2.2. The correction factors in the rotating stellar model

Adopting the Kippenhahn and Thomas method, we can define the mean quantities as ge and . These are the values of effective gravity and its opposite values over the isobar surface (Kippenhahn & Thomas 1970), where , the mass inside the equipotential surfaces is MΨ and luminosity is LΨ. The equipotential surface has the area of SΨ, and rΨ is the radius of the topological equivalent sphere with the same volume VΨ. We note that the local effective gravity ge has three components which have been derived from Eqs. (A.7)(A.9). The quantity dσ can be derived from Eq. (A.26).

The correction factors in the rotating stellar model are written as In the case of isolated and non-rotating stars, we have used fp = ft = 1. Using the lowest approximation, the correction factors are treated as and ft = 1 in the traditional rotating model which merely included the hydrodynamical effect of rotation (Kähler 1986).

2.3. The temperature gradients and Solberg-Hoiland criterion for stability

The effect of rotation and tides on the temperature gradient has been included in our computations. They are given by where rad and ad are the radiative temperature gradient and the adiabatic gradient, respectively, the quantity is the ratio of gas pressure to the total pressure. A fluid element displaced in a rotating star is also subject to the restoring effect of angular momentum conservation (Kippenhahn & Weigert 1990). This leads to the Solberg-Hoiland criterion for stability, in which (9)with (10)for constant angular velocity (Maeder et al. 2008). Here ggrav is the self gravity and Hp designates as the pressure scale height. In one-dimensional stellar model, the quantity ⟨ sinθ has a value of ~0.75.

2.4. Expressions of the critical velocity

The high distortion which is induced by rapid rotation and tides has an important impact on the critical velocity. When a rotating star of mass M2, and spin angular velocity Ω2 is in the binary system, the total gravity is the sum of the gravitational, centrifugal, and tidal accelerations: (11)The critical angular velocity Ωc,1 corresponds to the angular velocity at equator of the star such that the centrifugal force balances the gravity exactly. The classical critical angular velocity or the Ω − limit (to distinguish it from the ΩΓ limit as defined in Maeder & Meynet 2000) can be given by the equation, (12)where the quantity Reb denotes the equatorial radius at the break-up velocity, the critical velocity is vcrit,1 = RebΩcrit. The quantity Ωcrit is the critical angular velocity.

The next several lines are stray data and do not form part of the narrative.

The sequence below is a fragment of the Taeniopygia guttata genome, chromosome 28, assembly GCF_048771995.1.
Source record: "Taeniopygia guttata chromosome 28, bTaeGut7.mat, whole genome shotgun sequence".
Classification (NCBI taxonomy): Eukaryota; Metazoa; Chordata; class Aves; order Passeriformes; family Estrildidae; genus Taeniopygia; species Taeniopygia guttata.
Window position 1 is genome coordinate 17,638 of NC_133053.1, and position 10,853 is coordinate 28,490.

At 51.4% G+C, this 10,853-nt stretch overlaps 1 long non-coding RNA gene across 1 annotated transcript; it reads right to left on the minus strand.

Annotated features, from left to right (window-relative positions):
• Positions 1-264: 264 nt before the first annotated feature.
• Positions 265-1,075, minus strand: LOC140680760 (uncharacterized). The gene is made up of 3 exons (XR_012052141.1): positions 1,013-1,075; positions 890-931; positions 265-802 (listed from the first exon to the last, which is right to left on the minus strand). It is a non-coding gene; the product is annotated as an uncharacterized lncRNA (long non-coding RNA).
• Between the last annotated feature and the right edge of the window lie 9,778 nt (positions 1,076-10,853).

2.5. The transport equation for angular momentum

The transport of the angular momentum can be treated as a diffusion process (Endal & Sofia 1978; Pinsonneault et al. 1989). The equation can be written as (Heger et al. 2000) (13)where ν is the turbulent viscosity which includes various instabilities (ν = Dconv + Dsem + DDSI + DSHI + DSSI + DES + DGSF), and i is the specific angular momentum of a shell at mass coordinate m. The final term in the above equation (an advection term) accounts for contraction or expansion of the layers at constant mass coordinate.

2.6. The transport of the chemical elements

The diffusion equation of the chemical elements can be given by (Heger et al. 2000) (14)where is a source term from nuclear reactions, and yα is the relative abundance of αth nuclide. Meridional circulations are the main physical process which can mix the chemical elements in a solid-body rotating star. The diffusion coefficient due to meridional circulations can be used as Ddif ≡ min { dinst,Hv,ES } U2(r). dinst and Hv,ES denote the extent of the instability and the velocity scale height, respectively. We currently use an approximate formula for meridional circulations by Maeder & Zahn (1998), (15)where , the quantity ϵ = Enuc + Egrav is the total local energy emission, the quantity ϵm is L/m, Cp is the specific heat capacity at constant pressure. The thermodynamic ratio used by Maeder & Zahn (1998) is set to unity. This is correct for a perfect gas. We have also approximated the factor of Zahn (1992) by . The description of angular momentum transport and rotational mixing in massive stars is given in the references (Maeder & Meynet 2000b; Rieutord 2006; Decressin et al. 2009). The diffusive approach is only a first step for such complex modeling.

3. The spin-up and spin-down mechanisms of the accreting star

The mass-transfer rate from star 1 to star 2 during RLOF is (16)where the quantity C is set to 1.0 × 104M/yr. For Roche-lobe radius RL, we use Eggleton’s (1983) analytic expression. During the evolution of massive binaries, mass and angular momentum are transferred from the donor to the recipient during RLOF. Rapid mass transfer can spin up an accreting star to critical rotation (Packet 1981; Langer 2012).